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In this audiobook review, we’ll take an in-depth look at “Go Set a Watchman” by Harper Lee. The novel, originally thought to be lost, was released over fifty years after Harper Lee’s classic “To Kill a Mockingbird,” and has stirred controversy and anticipation amongst the literary world. The audiobook edition is a popular way to experience Lee’s latest work, and in this review, we’ll examine its narration, characters, themes, and overall impact.

Key Takeaways

  • “Go Set a Watchman” is a controversial sequel to “To Kill a Mockingbird,” and the audiobook edition offers a popular way to experience the novel.
  • We’ll examine the narration, character development, themes, and impact of “Go Set a Watchman” in this review.
  • This review will be helpful for anyone seeking an honest and comprehensive assessment of “Go Set a Watchman” as an audiobook.
  • Overall, “Go Set a Watchman” delivers a powerful message and has lasting impact, but its reception has been mixed and should be considered by potential readers.

About the Author – Harper Lee

Harper Lee, born on April 28, 1926, was an American novelist widely known for her novel “To Kill a Mockingbird,” published in 1960. Lee grew up in Monroeville, Alabama, and developed an interest in writing at a young age. She attended the University of Alabama, where she studied law before moving to New York City to pursue a career in writing.

In 1957, Lee submitted her manuscript for “To Kill a Mockingbird” to publishers, and it was eventually accepted by J.B. Lippincott Company. The novel received critical acclaim and won the Pulitzer Prize in 1961. It remains a classic of American literature and is widely taught in schools throughout the United States.

Lee’s second novel, “Go Set a Watchman,” was published in 2015, more than 50 years after the release of “To Kill a Mockingbird.” Although “Go Set a Watchman” was marketed as a sequel, it was actually written before “To Kill a Mockingbird” and features many of the same characters at an earlier stage in their lives. The novel received mixed reviews but was still a commercial success.

Legacy and Awards

Throughout her career, Harper Lee received numerous awards and accolades for her contributions to literature. In addition to the Pulitzer Prize, she was awarded the Presidential Medal of Freedom in 2007. Lee passed away on February 19, 2016, at the age of 89, leaving behind a legacy as one of the most important American writers of the 20th century.

Synopsis of “Go Set a Watchman”

In “Go Set a Watchman,” a sequel to Harper Lee’s iconic novel “To Kill a Mockingbird,” readers follow the story of Jean Louise Finch, also known as Scout. After years of living in New York City, Scout returns to her hometown of Maycomb, Alabama, to visit her aging father, Atticus Finch. As she spends time with friends and family, she begins to confront the harsh realities of racism and segregation that still exist in the South.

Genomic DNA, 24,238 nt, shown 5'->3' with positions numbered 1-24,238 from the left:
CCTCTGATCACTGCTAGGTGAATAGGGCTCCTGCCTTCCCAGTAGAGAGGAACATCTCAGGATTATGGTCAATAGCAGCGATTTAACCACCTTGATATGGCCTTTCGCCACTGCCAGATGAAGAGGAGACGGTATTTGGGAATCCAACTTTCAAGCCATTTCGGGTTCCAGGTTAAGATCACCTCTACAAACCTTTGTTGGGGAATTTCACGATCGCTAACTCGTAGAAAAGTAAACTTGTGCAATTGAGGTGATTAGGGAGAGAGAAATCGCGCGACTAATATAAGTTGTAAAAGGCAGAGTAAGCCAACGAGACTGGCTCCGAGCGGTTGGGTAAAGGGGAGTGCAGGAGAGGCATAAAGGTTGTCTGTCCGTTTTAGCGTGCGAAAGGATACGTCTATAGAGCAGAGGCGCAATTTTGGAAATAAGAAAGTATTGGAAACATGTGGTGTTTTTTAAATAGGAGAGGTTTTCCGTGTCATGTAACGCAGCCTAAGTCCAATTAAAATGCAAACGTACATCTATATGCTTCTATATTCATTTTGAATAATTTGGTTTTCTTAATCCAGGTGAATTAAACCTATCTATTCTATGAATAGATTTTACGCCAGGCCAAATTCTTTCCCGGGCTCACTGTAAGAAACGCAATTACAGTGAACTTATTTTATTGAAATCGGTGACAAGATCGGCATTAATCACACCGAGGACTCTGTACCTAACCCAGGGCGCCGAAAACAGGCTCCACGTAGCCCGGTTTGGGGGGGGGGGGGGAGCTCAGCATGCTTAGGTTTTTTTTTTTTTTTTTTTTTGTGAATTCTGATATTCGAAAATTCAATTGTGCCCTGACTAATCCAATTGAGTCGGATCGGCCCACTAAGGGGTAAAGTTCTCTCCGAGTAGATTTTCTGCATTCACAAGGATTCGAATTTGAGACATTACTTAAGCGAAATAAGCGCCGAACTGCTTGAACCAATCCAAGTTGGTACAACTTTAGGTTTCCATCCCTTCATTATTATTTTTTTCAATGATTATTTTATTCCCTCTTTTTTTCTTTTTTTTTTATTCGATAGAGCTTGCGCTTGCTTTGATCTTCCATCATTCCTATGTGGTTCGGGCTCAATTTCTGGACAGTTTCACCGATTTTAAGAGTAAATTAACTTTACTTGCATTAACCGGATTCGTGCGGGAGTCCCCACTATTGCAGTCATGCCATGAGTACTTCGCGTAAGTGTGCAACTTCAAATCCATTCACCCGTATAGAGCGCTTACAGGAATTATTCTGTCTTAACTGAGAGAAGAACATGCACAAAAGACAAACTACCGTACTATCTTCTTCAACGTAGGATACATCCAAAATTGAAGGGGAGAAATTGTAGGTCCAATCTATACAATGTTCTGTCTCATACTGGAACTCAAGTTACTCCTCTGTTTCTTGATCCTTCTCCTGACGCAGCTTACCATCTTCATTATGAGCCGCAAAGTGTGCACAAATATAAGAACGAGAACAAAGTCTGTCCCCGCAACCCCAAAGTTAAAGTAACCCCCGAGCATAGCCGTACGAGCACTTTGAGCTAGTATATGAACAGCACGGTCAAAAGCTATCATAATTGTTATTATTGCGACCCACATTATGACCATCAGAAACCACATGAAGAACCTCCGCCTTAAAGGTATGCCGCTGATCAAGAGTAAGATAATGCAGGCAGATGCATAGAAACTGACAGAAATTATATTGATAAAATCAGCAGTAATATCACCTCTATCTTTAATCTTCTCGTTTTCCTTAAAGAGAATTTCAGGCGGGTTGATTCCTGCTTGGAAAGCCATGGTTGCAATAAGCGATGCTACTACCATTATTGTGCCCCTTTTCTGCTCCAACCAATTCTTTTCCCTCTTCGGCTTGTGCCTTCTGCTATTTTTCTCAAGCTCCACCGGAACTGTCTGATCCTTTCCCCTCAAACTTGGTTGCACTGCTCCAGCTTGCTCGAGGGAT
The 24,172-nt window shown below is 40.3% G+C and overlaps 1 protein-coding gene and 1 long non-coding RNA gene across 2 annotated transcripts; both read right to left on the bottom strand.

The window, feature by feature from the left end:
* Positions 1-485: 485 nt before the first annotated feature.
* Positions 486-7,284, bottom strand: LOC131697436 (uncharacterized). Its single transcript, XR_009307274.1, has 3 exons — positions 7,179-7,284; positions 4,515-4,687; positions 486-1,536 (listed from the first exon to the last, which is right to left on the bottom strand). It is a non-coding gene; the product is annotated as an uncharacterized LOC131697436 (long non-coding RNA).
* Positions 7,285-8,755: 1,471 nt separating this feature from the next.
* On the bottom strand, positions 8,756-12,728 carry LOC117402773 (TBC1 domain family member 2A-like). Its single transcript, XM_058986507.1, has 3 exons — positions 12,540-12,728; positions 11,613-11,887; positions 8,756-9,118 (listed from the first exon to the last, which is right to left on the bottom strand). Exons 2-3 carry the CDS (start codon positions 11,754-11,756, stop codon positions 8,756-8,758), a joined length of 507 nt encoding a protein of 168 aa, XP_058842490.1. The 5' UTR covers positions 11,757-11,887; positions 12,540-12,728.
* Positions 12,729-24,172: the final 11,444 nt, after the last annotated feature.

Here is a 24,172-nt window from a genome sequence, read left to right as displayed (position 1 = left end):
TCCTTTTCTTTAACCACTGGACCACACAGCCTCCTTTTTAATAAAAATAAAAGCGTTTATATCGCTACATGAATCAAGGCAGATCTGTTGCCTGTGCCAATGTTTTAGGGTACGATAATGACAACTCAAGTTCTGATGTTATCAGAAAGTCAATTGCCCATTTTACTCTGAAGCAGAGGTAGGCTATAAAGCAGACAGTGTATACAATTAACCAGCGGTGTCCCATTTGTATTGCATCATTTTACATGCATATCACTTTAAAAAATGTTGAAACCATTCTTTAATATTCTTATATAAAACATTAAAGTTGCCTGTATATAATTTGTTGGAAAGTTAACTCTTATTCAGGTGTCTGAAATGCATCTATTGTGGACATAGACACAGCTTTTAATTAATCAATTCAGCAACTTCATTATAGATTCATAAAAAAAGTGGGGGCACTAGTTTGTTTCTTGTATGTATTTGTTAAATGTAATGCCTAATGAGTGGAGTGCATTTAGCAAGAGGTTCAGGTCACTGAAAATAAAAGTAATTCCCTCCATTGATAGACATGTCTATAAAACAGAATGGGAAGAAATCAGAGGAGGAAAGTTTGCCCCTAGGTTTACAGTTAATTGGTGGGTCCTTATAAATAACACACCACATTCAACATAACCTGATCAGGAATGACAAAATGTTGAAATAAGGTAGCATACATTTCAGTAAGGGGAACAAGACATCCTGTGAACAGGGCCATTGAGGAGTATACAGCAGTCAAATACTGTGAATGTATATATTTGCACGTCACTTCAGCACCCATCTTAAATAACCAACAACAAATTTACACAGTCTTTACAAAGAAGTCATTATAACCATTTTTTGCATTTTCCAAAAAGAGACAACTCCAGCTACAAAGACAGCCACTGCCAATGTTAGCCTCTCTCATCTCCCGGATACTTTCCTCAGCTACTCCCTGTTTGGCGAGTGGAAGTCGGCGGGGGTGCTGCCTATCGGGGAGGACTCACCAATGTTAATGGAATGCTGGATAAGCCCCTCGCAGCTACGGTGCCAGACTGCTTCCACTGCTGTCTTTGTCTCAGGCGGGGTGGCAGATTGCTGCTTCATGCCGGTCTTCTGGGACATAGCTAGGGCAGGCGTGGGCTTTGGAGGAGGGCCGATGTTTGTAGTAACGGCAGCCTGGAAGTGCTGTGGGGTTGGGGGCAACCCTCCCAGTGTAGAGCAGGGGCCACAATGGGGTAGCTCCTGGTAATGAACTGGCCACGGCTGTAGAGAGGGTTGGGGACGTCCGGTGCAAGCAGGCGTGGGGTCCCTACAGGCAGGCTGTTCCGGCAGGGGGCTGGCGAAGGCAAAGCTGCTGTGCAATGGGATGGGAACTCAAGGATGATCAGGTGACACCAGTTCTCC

The novel explores themes of family, identity, and the struggle for equality. Throughout the book, Scout grapples with her loyalty to her father and her own beliefs about morality and justice. The story is set against the backdrop of the civil rights movement, with protests and tensions rising throughout the town.

Go Set a Watchman is a poignant and thought-provoking novel that challenges readers to confront difficult truths about the world we live in.

Narration and Performance

When it comes to audiobooks, narration and performance can make or break the listening experience. In the case of “Go Set a Watchman” by Harper Lee, the audiobook narration by Reese Witherspoon adds a unique dimension to the story.

Witherspoon’s delivery style is engaging and clear, making it easy for listeners to follow the plot. Her distinctive Southern accent also adds authenticity to the story, given that the novel is set in the South. Witherspoon’s narration effectively conveys the emotions of the characters, whether it is their joy, sadness, or anger.

The audiobook performance of “Go Set a Watchman” is skillfully done, with attention to detail paid to every sentence. Witherspoon’s ability to differentiate between the various characters in the book is impressive, making it easy for listeners to distinguish between them. The overall effect of the narration is to bring the story to life in a way that is unforgettable.

In conclusion, the audiobook narration and performance of “Go Set a Watchman” is a standout feature of the audiobook version. Reese Witherspoon’s delivery style and attention to detail make this a must-listen for fans of Harper Lee’s writing and anyone who enjoys an engaging and emotive storytelling experience.

Character Development

In “Go Set a Watchman,” Harper Lee explores the growth and evolution of familiar characters from her iconic novel “To Kill a Mockingbird.” The book takes place 20 years later, and readers get to see how Scout has matured and how her relationships with others have changed.

One of the most significant character developments in “Go Set a Watchman” is that of Jean Louise, also known as Scout. She is portrayed as an independent woman who challenges her family’s beliefs, including those of her father. This new side of Scout is a stark contrast to the young girl readers met in “To Kill a Mockingbird,” and it showcases how much she has grown both intellectually and emotionally.